cial and other contributions.
"Second That the hours between 10
and 11 o'clock of each Monday morning
during the continuance of the strike, is
designated as 'Miners' Hour,' and the
wages earned during that hour by the
working people of our country be ap
propriated to the miners.
"Third That the ministers of the
gospel of all denominations make a
special plea to their respective congre
gations each Sabbath morning in behalf
of the miners, their wives and children,
and that they constitute .themsolves
into relief committees among their re
spective parishioners. .
"Fourth That the daily, weekly
and labor press solicit contributions
from their readers; entertainments be
arranged and contributions from unions
and other organized bodies solicited.
"fellow citizens, fellow wage earn
ers, come to the aid of the miners in
their heroic contest, and administer a
well merited rebuke for the arrogant,
oppressive and unjustifiable attitude
toward the miners of the operators,
who would trample under foot and
crush the hearts and spirits of the men
whom they employ with equally cal
lous indifference as they outrage digni
ty, the manhood and the interests of
every man, woman and child in our
"hend all contrlbtions to W. B. Wil
son, Secretary United Mineworkers of
America, Stevens Building, Indianapo- '
TO INCREASE CUBAN ARMY.
Island Congress Is Now Considering a Bill
for This Purpose.
Washiigton, Oct. 14. The Cuban
congress is considering a bill to in
crease the Cuban army to three or
four times its present strength, and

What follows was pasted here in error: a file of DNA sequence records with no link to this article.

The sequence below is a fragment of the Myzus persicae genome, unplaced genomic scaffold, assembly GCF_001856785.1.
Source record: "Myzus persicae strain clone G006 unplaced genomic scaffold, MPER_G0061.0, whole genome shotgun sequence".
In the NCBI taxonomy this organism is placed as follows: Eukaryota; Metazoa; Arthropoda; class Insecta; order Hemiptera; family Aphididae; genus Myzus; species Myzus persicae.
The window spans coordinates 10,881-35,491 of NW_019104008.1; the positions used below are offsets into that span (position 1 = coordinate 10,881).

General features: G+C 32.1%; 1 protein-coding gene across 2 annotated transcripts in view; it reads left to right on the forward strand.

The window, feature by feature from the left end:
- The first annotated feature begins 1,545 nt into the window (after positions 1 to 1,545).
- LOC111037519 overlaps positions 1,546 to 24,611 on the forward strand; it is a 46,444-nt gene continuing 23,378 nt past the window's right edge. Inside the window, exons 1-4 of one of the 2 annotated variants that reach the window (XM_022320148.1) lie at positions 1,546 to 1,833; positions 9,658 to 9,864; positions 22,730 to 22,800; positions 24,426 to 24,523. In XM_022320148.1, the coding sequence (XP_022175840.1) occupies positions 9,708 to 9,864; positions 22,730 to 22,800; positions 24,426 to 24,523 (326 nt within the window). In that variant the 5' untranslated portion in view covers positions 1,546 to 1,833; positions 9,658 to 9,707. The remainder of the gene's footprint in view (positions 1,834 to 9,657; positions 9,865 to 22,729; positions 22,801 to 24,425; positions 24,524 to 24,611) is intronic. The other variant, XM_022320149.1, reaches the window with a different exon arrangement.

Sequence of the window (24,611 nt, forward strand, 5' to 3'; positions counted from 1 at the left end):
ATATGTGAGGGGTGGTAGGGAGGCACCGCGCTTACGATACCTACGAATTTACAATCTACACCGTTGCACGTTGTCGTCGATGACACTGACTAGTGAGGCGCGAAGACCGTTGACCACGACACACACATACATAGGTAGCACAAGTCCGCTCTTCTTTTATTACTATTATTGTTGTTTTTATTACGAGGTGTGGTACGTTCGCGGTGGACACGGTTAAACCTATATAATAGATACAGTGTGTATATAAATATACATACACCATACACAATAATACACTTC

the impression prevails in the island
that tlit bill will be enacted. Should
Secretary Root beed the appeal of Pres
ident Palma, the legislation would be
looked upon as almost necessary, as the
Cubans are looking forward with much
anxiety to the time when their own
troops can form the sole garrison of
Havana, and whtn there will be no
other troops to dispute their title.
The natives of the island, according
to mail advices from the Cuban me
tropolis, have a misconception of the
intention of this government in leaving
a handful of troop in their territory.
Those that remain are in no way acting
at a garrison, and do not assert them
selves, or thrust themselves to the
front, as they did prior to May 20.
Officially, neither American officers
nor men appear at any functions.
Whenever tbey art invited, it it in a
personal and not an official capacity.
It is said today that an American uni
form it rarely teen on the streets of
Havana, there being practically no
evidence of the ptosence of our troops
in that vicinity.
Wright to Retire.
Washington, Oct. 14. The statement
it made that Carroll D. Wright, com.
misaioner of labor, will retire from the
office in two year. For 18 yean Mr.
Wright bat been the chief of the bnreao
of labor. He it now engaged in some
important investigation!, the comple
tion of which will occupy the two yeara
he expects to remain at the bead of the
labor bureau. Mr. Wright a few days
ago wat installed at president oi Clark
college, at Worcester, Matt,